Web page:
# Sliding Window Algorithm in C++

The Sliding Window Technique is a computational method that intends to replace nested loops with a single loop, which reduce time complexity.

## Sliding Window Technique

Let's use an analogy to help us comprehend this strategy. Consider a pane that is fixed inside a window that is length n and length k.

Combine the n-element array arr[] in the window with the k-element current sum in the pane while it is in its starting position, which is 0 units to the left. The window will move a unit distance if we push on it. The pane will cover the following k components.

### Examples of how to apply the sliding window technique

Example:

Given an array of integers of size "n", our goal is to get the highest sum of the array's first "k" members.

We get maximum sum by adding subarray {4, 2, 10, 23} of size 4.

There is no subarray of size 3 as size of whole array is 2.

### Naive Approach:

Let's now analyse the problem using the Brute Force Approach. We increase up to the kth element starting with the first index. Each group of k items or blocks that can follow one another gets this done. The inner or nested loop of this method's nested for loops will add till the k-th element. The first item in the block of k items is where the outer for loop begins.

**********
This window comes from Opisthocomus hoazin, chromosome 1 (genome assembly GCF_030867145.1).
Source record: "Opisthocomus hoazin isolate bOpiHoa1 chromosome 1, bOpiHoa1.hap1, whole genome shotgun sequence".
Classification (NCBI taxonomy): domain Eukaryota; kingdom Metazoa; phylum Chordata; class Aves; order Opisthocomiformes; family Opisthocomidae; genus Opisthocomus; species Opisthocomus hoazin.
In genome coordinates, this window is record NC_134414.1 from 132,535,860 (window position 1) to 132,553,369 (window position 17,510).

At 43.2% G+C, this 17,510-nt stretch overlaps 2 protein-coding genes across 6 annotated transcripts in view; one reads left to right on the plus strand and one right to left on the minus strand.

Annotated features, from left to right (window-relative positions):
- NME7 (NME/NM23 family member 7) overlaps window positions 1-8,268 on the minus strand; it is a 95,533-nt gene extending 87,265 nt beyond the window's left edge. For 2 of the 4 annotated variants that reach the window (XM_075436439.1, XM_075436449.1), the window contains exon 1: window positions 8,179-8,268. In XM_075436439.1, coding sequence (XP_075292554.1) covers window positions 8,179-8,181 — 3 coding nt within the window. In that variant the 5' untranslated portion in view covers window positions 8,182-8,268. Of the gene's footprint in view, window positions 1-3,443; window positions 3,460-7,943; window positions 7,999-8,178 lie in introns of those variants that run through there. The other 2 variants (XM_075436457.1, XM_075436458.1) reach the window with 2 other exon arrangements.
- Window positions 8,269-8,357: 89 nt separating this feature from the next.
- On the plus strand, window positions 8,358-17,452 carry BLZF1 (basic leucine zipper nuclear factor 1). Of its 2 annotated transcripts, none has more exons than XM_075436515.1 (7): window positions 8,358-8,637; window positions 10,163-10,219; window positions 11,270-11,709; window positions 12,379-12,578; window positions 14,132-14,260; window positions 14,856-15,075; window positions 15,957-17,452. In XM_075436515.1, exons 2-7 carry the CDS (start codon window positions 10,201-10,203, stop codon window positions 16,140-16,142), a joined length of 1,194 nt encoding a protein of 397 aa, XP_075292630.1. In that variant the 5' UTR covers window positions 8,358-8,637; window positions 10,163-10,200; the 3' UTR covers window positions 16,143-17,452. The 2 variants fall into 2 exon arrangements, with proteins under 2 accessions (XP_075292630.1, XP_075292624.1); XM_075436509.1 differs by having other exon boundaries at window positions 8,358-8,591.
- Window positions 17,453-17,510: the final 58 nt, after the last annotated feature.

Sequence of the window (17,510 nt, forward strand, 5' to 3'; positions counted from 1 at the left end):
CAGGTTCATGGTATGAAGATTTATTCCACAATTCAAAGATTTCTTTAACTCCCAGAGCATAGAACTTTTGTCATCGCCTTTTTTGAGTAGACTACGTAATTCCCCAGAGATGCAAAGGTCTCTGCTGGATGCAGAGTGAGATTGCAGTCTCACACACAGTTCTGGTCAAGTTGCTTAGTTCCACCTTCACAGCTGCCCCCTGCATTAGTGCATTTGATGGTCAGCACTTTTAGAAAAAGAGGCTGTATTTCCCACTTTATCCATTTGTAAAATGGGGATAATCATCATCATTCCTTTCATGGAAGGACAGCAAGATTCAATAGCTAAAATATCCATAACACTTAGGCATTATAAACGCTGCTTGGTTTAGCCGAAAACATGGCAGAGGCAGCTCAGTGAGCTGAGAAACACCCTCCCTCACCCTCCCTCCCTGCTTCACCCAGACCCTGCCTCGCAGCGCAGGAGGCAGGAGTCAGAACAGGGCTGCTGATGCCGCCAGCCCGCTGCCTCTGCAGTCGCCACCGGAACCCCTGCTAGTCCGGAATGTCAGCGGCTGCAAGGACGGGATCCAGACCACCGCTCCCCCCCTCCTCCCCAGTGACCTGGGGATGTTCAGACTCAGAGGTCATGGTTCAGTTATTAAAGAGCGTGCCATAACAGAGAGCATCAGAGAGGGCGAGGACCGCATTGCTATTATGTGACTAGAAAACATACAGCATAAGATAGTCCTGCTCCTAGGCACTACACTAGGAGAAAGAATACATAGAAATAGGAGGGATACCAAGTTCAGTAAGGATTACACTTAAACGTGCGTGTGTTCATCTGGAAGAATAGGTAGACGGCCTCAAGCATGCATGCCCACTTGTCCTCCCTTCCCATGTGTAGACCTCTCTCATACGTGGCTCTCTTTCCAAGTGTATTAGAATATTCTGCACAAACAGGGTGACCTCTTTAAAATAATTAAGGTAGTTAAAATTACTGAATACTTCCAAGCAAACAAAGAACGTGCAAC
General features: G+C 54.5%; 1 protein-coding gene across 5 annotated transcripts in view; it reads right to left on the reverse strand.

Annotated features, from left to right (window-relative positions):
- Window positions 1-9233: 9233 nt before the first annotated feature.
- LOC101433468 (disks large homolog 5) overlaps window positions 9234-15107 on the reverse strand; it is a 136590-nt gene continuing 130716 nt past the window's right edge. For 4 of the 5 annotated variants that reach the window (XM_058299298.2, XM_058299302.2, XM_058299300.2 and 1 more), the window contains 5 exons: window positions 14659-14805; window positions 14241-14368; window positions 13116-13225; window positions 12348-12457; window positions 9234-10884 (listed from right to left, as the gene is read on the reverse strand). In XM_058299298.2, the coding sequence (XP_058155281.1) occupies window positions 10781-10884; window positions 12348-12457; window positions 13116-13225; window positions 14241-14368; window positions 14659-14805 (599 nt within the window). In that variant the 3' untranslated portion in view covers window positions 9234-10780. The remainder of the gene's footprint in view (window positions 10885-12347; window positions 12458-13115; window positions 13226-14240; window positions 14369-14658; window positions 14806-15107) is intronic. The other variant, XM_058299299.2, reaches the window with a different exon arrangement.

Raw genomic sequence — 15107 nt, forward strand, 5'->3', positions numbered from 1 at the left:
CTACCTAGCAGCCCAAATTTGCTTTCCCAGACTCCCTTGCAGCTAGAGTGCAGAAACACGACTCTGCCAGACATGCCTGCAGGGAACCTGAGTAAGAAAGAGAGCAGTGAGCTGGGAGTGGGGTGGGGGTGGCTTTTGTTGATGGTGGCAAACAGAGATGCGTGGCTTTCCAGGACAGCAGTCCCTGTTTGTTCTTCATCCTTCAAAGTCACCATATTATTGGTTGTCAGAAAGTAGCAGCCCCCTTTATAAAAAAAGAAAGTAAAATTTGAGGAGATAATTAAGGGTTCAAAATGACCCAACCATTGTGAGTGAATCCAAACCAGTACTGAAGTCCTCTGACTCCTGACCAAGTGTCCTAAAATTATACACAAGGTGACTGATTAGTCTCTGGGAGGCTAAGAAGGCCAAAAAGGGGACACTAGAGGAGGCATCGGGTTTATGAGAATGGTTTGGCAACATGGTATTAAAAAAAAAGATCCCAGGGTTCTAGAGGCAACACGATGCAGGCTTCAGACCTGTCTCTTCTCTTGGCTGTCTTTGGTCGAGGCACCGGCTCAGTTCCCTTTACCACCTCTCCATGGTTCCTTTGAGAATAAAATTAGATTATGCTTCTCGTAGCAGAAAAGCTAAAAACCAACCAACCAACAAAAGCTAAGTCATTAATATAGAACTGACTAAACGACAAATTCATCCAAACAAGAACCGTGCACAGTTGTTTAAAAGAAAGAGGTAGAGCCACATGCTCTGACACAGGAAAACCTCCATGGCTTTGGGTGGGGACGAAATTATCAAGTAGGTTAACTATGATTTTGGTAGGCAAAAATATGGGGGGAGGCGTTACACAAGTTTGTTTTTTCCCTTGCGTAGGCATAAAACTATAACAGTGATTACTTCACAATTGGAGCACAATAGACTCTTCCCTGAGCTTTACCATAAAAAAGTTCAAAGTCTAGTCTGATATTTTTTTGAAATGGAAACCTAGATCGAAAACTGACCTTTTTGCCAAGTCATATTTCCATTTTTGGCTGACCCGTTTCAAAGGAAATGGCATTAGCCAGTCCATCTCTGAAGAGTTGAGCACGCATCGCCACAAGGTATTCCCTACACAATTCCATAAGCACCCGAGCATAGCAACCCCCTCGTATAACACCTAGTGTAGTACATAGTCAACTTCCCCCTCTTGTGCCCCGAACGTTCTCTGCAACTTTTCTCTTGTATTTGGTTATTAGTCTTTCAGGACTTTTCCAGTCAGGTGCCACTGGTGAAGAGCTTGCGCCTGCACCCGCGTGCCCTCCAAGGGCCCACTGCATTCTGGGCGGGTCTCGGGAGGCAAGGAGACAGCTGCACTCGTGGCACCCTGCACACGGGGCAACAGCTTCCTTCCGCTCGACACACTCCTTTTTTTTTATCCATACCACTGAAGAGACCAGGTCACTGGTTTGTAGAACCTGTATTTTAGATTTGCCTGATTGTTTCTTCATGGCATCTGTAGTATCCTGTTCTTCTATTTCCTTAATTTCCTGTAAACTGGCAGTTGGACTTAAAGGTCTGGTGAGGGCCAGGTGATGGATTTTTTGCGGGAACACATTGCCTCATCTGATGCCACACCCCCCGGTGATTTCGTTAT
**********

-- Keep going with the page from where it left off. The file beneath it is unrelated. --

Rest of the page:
Output

```34
```

As can be seen from the code above, which has two nested loops, the time complexity is O(k*n).

Consider a window with a length of n and a pane that is fixed in it with a length of k to better understand the sliding window technique. Take into account that the pane is originally at the very left, or 0 units from the left. Now, relate the window to the n-element array arr[] and the pane to the k-element current sum. If we now exert force on the window, it will move a unit of distance forward. The following k components will be covered by the pane.

### Using the sliding window method

We use a linear loop to calculate the sum of the first k terms out of n, and we store the result in the variable window sum. Then, while simultaneously keeping track of the largest sum, we shall linearly graze across the array until it reaches its end.

Simply add the last element of the current block to the first element of the preceding block to obtain the current total of the block of k items.

The window moves over the array as shown in the example below.

Output

```34
```

Now that we can see that our code only has one loop, it is clear that the Time Complexity is linear. Therefore, the Time Complexity is O(n).